He’s farming at my feet.

The operations cease
during school hours;
but the return of the yellow bus
signals a kind of sunrise
and the return to work
for idle augers, discs,
feed grinders,
and tractors that I’ve
tripped over all day.
They’ve sat motionless
on the fields of plywood subfloor
and an occasional plot of throw rug.

But now,
the owner/operator is back;
and work needs to be done
before the twilight
of supper settles in ...
and an evening of television stars
in a night sky
through an electric window.

But he’s farming now
at my feet.
As real as this activity is for him,
it must be me
whose head is in the clouds
as I move through the house
and peer down
at the miniature activities
taking place on the floor level.

Empty vinyl milk cartons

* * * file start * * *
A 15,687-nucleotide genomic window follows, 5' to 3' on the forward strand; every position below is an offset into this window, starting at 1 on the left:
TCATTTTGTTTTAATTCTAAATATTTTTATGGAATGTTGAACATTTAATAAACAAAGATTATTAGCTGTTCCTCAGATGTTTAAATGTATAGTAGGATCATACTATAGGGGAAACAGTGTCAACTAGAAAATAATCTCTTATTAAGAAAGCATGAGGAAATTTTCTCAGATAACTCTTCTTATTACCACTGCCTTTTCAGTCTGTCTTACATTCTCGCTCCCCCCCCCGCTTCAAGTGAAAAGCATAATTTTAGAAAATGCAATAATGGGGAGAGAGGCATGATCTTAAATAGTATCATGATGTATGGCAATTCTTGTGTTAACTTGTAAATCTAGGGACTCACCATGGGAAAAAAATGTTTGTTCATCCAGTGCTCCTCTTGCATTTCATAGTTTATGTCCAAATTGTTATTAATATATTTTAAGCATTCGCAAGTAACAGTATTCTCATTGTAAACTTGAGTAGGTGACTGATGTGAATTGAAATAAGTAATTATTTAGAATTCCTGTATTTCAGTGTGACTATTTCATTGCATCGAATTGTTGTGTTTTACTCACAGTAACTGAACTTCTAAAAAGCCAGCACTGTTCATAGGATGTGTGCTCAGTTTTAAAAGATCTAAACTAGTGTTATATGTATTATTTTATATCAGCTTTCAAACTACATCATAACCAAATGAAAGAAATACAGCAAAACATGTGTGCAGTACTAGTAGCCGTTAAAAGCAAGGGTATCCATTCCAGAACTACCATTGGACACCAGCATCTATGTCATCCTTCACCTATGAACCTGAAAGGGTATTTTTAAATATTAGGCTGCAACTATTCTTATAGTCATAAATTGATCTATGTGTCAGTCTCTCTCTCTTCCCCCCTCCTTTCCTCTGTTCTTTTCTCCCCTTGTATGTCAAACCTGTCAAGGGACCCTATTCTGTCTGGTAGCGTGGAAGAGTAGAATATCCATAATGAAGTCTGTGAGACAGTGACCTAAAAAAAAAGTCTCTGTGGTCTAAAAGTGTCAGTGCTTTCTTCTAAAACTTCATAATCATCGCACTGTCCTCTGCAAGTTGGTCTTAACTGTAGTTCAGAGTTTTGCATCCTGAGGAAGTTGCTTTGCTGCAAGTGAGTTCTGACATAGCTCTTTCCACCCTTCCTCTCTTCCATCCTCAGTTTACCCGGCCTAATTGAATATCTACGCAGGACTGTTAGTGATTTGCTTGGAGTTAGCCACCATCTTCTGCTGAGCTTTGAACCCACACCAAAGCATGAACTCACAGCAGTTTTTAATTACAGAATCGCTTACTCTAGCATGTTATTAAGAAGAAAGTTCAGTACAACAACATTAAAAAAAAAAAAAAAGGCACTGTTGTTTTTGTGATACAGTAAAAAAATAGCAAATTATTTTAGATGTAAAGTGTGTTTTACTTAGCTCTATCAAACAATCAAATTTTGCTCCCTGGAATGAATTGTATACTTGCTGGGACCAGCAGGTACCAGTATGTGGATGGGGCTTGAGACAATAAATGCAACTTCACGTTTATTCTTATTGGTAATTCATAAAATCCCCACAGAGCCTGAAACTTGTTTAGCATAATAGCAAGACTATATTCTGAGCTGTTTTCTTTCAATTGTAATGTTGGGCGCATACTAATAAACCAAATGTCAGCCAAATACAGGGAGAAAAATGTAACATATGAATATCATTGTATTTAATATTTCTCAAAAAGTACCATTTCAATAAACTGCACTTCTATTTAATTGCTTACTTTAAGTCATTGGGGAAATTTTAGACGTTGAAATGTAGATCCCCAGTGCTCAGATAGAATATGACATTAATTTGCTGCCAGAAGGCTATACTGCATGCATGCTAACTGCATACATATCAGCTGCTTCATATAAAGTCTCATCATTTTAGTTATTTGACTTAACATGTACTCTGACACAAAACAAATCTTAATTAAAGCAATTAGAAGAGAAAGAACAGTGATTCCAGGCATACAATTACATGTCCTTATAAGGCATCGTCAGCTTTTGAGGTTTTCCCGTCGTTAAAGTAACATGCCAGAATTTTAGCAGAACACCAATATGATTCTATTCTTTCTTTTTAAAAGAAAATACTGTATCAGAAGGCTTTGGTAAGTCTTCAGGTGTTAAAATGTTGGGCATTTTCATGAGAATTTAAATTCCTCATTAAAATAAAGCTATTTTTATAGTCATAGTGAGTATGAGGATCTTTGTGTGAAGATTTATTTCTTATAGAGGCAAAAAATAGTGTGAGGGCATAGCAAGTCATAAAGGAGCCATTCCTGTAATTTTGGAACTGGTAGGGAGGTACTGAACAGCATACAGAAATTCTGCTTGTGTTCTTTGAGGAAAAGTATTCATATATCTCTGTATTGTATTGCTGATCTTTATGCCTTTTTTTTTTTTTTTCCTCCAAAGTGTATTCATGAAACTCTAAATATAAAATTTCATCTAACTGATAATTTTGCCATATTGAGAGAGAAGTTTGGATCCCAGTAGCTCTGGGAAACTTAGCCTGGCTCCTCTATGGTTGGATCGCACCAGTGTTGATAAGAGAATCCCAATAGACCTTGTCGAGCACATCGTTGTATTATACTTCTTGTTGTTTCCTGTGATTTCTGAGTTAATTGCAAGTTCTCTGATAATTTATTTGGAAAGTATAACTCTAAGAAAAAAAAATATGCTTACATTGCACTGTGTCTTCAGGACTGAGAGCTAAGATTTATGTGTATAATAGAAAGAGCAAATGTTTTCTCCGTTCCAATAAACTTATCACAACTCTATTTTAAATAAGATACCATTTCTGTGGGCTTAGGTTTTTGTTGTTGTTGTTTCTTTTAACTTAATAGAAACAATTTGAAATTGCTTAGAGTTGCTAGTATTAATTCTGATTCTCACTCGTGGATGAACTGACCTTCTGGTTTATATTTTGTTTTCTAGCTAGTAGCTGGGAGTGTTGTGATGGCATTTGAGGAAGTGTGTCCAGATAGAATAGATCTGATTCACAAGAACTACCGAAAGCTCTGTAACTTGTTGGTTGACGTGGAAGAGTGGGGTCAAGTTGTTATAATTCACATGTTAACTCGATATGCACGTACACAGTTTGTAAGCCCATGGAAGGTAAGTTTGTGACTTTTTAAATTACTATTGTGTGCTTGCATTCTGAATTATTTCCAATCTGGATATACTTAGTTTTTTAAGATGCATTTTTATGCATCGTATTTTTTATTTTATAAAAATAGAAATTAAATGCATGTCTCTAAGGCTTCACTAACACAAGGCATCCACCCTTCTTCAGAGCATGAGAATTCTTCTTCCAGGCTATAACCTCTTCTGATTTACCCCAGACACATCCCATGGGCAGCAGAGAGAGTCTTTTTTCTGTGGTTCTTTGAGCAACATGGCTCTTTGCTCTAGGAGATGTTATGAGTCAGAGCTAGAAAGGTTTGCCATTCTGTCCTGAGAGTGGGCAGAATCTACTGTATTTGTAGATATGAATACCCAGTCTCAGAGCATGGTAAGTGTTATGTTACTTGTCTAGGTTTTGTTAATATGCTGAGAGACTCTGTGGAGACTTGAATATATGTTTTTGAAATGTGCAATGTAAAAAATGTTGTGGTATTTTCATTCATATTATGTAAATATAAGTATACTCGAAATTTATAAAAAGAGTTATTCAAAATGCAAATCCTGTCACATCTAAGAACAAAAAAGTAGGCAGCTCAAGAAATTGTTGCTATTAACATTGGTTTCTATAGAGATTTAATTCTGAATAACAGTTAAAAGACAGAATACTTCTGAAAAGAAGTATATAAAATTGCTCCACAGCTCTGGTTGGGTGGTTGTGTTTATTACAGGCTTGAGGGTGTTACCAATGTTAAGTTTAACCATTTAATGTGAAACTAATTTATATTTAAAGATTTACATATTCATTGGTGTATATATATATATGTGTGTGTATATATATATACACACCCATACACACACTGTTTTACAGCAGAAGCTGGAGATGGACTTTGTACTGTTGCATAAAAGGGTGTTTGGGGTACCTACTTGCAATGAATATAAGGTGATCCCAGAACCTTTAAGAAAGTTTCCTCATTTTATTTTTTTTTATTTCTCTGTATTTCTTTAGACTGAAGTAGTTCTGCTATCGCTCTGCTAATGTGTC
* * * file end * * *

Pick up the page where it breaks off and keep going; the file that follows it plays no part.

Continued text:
will hold
the grain he has harvested,
and his see-corn cap announces
the current favorite.


He’s farming
at my feet,
in a world he’s created
out of Christmas presents,
birthday gifts,
and an occasional reward
for a good report card.

Tomorrow morning,
after he stands in a mirror
and brushes his flattop,
he’ll come over to hug me good-bye
a few inches higher
than he could reach last year.
I understand what all this
farming is producing.

I have a son
who is no taller than a ditch weed
yet whose eyes
are on elevations much higher
than the September corn
around our home ...
and he’s going to get there
farming ...
at my feet.

By David Williamson